Philosophy First

About twentyfive years ago, combinatorial chemistry (or parallel synthesis) promised to change the way drugs were discovered. Most people are now somewhat disappointed with the way this has turned out. The "new technology" found some application in lead generation but, in most organizations, didn't find its way up the value chain. In most pharmaceutical R & D organizations, few medicinal chemists are actually using parallel synthesis techniques. We suspect that this is because of the complexity and somewhat inappropriate application of technology to this field. It was too hard to use if you didn't use it all the time.

So what many companies did was set up a high throughput chemistry group that understands all this complex stuff and gets to do other peoples chemistry when they need multiple similar compounds. This makes sense, given the current state of the art. However, in a discovery organization, this "handoff of chemistry" is fairly inefficient and often political and bureaucratic. There's a battle over who gets to use these free "hands."

We believe that a more attractive model is for chemists all along the value chain to perform their own parallel synthesis. This, of course, only makes sense if the chemists know how to do it. It should be almost as simple as how they do it one at a time.

Medicinal chemists could probably benefit from using parallel synthesis techniques to advance SAR exploration in 5% to 30% of their projects. This depends almost entirely on the chemistry they're doing. If you're going to return to something you haven't used in a while, it needs to accessible.


At InnovaSyn, we believe that medicinal chemists are most productive doing chemistry. They enjoy, employ, and keep up with the technology of chemistry much more than the "other technologies" of robotics, computers, automation, and equipment design. However, as demands grow for chemists to do more, make more and analyze more, there is value in these other technologies. This value is best realized when the tools it brings to chemistry are robust, easy to use and make sense to chemists. We believe that our products, from our fully functional yet versatile reactors, to our robotics systems, which offer many capabilities with unprecedented ease of use, will help meet the demands of today's chemist.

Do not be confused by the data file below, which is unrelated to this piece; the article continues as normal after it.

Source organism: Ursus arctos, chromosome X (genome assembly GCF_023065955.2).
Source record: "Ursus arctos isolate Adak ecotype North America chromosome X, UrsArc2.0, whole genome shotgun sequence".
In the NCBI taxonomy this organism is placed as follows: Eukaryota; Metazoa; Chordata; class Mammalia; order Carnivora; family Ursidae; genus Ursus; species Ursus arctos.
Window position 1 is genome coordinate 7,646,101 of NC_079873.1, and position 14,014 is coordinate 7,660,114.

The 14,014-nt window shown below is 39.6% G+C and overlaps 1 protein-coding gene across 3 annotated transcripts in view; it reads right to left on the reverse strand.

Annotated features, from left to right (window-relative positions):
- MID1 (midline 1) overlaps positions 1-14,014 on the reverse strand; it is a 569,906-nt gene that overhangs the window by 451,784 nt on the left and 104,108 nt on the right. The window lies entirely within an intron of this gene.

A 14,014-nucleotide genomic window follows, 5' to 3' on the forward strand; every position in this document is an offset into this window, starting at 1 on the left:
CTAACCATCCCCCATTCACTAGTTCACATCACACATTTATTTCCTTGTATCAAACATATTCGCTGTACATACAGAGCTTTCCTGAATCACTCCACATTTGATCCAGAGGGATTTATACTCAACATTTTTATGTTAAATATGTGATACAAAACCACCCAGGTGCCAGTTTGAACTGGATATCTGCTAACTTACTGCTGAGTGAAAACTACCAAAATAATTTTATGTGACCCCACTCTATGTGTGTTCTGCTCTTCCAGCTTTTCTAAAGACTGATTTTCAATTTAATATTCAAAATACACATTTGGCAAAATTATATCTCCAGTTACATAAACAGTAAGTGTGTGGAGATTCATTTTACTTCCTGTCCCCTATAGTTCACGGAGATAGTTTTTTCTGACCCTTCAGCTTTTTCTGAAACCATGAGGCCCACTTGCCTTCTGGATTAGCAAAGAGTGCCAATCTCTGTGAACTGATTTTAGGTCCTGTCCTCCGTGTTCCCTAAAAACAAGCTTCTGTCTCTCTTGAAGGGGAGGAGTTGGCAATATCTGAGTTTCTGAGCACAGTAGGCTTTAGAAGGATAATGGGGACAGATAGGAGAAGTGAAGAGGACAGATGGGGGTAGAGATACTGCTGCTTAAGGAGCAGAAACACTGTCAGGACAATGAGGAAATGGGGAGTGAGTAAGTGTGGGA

Making and testing new molecular entities (compounds) is a fundamental requirement for modern drug discovery. Over the last fifteen years, as the ability to test molecules for therapeutic activity has grown explosively, so has the need to make compounds faster and cheaper. Over that period of time, our group at Sphinx Laboratories (Eli Lilly & Co.) developed a number of ways to accomplish this task. It was done, not by developing complex instruments, but by understanding the fundamental challenges of organic synthesis and bringing the appropriate application of technology to bear on the problem. The emphasis has been on simplicity, flexibility, ease of learning and ease of use. We believe that, in the future, the tools that survive will look a lot like the tools we have developed today.

The ideas, processes and technologies used to accelerate organic synthesis have been known as combinatorial chemistry, rapid parallel synthesis and high throughput chemistry among others. Although there are similarities and overlaps in how many groups have approached this, we believe our approach to the process is unique.

A number of commercial efforts in the area of high throughput chemistry aimed at solutions that automated everything, provided lots of flexibility with complex interfaces, and were called synthesizers. This works with peptides and DNA, but as one moves into classical medicinal chemistry, with its wide variety of chemistries and outcomes, these devices stumbled and most have been relegated to storage or sold on e-bay at a few percent of their original cost.

One unique aspect in our approach is how we have incorporated liquid handling robots into the process. Ask an organic chemist to name the most time consuming part of synthesis and he will tell you that (besides meetings) workup, analysis and purification are the most time consuming. That’s where we focused our attention. We separated the process of running reactions from the tasks that can most benefit from the use of robotics. So, as high throughput chemistry moved from making large libraries, into the lead optimization process of main stream medicinal chemistry, we were able to easily adapt our technology and keep it useful. The end result is a process that utilizes many commercial solutions, but a process that drove the need to develop new solutions. InnovaSyn is ready to deliver the process and tools which greatly facilitate solution phase parallel synthesis including reactors and chemistry automation appliances.

SynthArray-24 in various configurations